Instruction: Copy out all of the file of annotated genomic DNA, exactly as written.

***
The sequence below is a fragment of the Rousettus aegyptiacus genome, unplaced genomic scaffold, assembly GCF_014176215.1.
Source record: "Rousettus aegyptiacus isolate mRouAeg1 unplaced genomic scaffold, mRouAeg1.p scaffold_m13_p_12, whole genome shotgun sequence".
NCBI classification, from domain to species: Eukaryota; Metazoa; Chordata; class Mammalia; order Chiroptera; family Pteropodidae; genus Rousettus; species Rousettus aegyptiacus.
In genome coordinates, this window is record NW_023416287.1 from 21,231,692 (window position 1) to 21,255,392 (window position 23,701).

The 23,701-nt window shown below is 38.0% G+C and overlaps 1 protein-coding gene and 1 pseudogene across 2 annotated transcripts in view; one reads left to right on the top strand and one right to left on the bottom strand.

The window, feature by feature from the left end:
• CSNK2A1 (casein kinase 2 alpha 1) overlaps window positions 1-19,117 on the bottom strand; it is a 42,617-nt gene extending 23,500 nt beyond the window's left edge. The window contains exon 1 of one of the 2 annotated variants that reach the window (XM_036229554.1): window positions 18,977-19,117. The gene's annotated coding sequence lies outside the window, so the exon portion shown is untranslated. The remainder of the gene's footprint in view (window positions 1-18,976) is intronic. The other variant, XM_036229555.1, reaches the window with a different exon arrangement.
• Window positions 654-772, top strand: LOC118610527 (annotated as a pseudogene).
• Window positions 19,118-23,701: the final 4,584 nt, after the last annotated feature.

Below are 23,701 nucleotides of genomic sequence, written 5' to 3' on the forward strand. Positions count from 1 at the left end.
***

The sequence below is a fragment of the Rousettus aegyptiacus genome, unplaced genomic scaffold, assembly GCF_014176215.1.
Source record: "Rousettus aegyptiacus isolate mRouAeg1 unplaced genomic scaffold, mRouAeg1.p scaffold_m13_p_12, whole genome shotgun sequence".
NCBI classification, from domain to species: Eukaryota; Metazoa; Chordata; class Mammalia; order Chiroptera; family Pteropodidae; genus Rousettus; species Rousettus aegyptiacus.
In genome coordinates, this window is record NW_023416287.1 from 21,231,692 (window position 1) to 21,255,392 (window position 23,701).

The 23,701-nt window shown below is 38.0% G+C and overlaps 1 protein-coding gene and 1 pseudogene across 2 annotated transcripts in view; one reads left to right on the top strand and one right to left on the bottom strand.

The window, feature by feature from the left end:
• CSNK2A1 (casein kinase 2 alpha 1) overlaps window positions 1-19,117 on the bottom strand; it is a 42,617-nt gene extending 23,500 nt beyond the window's left edge. The window contains exon 1 of one of the 2 annotated variants that reach the window (XM_036229554.1): window positions 18,977-19,117. The gene's annotated coding sequence lies outside the window, so the exon portion shown is untranslated. The remainder of the gene's footprint in view (window positions 1-18,976) is intronic. The other variant, XM_036229555.1, reaches the window with a different exon arrangement.
• Window positions 654-772, top strand: LOC118610527 (annotated as a pseudogene).
• Window positions 19,118-23,701: the final 4,584 nt, after the last annotated feature.

Below are 23,701 nucleotides of genomic sequence, written 5' to 3' on the forward strand. Positions count from 1 at the left end.